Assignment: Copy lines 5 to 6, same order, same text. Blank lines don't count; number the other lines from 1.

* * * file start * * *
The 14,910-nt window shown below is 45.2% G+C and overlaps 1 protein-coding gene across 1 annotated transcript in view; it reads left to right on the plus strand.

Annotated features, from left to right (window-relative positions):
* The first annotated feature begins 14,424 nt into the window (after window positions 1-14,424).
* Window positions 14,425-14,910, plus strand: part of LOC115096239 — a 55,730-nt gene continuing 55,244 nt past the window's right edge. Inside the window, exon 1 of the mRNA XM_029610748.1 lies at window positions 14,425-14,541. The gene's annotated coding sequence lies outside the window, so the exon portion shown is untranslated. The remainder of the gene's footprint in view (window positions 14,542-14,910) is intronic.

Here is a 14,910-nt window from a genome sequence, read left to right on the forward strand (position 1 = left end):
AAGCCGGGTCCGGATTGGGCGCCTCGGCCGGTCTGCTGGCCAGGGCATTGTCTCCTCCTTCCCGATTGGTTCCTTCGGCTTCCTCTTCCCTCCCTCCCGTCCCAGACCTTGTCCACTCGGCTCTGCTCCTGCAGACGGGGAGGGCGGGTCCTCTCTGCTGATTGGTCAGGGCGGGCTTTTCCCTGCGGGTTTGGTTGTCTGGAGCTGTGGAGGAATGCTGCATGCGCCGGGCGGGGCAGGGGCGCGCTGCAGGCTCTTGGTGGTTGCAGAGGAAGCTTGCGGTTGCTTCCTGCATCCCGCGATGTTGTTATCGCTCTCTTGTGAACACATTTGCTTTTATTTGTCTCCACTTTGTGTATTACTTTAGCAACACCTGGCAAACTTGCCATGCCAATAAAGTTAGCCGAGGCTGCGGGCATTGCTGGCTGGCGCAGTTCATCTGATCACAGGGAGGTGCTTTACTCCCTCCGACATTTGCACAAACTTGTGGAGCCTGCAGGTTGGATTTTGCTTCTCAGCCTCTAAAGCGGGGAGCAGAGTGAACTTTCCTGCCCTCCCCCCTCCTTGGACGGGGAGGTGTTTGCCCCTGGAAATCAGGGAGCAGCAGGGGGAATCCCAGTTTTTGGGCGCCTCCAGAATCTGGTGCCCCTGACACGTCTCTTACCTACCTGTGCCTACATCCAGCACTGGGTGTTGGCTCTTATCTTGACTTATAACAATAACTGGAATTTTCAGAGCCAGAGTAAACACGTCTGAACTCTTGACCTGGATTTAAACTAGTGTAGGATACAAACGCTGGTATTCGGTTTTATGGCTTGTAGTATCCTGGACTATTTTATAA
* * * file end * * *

Here is a 14,910-nt window from a genome sequence, read left to right on the forward strand (position 1 = left end):
AAGCCGGGTCCGGATTGGGCGCCTCGGCCGGTCTGCTGGCCAGGGCATTGTCTCCTCCTTCCCGATTGGTTCCTTCGGCTTCCTCTTCCCTCCCTCCCGTCCCAGACCTTGTCCACTCGGCTCTGCTCCTGCAGACGGGGAGGGCGGGTCCTCTCTGCTGATTGGTCAGGGCGGGCTTTTCCCTGCGGGTTTGGTTGTCTGGAGCTGTGGAGGAATGCTGCATGCGCCGGGCGGGGCAGGGGCGCGCTGCAGGCTCTTGGTGGTTGCAGAGGAAGCTTGCGGTTGCTTCCTGCATCCCGCGATGTTGTTATCGCTCTCTTGTGAACACATTTGCTTTTATTTGTCTCCACTTTGTGTATTACTTTAGCAACACCTGGCAAACTTGCCATGCCAATAAAGTTAGCCGAGGCTGCGGGCATTGCTGGCTGGCGCAGTTCATCTGATCACAGGGAGGTGCTTTACTCCCTCCGACATTTGCACAAACTTGTGGAGCCTGCAGGTTGGATTTTGCTTCTCAGCCTCTAAAGCGGGGAGCAGAGTGAACTTTCCTGCCCTCCCCCCTCCTTGGACGGGGAGGTGTTTGCCCCTGGAAATCAGGGAGCAGCAGGGGGAATCCCAGTTTTTGGGCGCCTCCAGAATCTGGTGCCCCTGACACGTCTCTTACCTACCTGTGCCTACATCCAGCACTGGGTGTTGGCTCTTATCTTGACTTATAACAATAACTGGAATTTTCAGAGCCAGAGTAAACACGTCTGAACTCTTGACCTGGATTTAAACTAGTGTAGGATACAAACGCTGGTATTCGGTTTTATGGCTTGTAGTATCCTGGACTATTTTATAA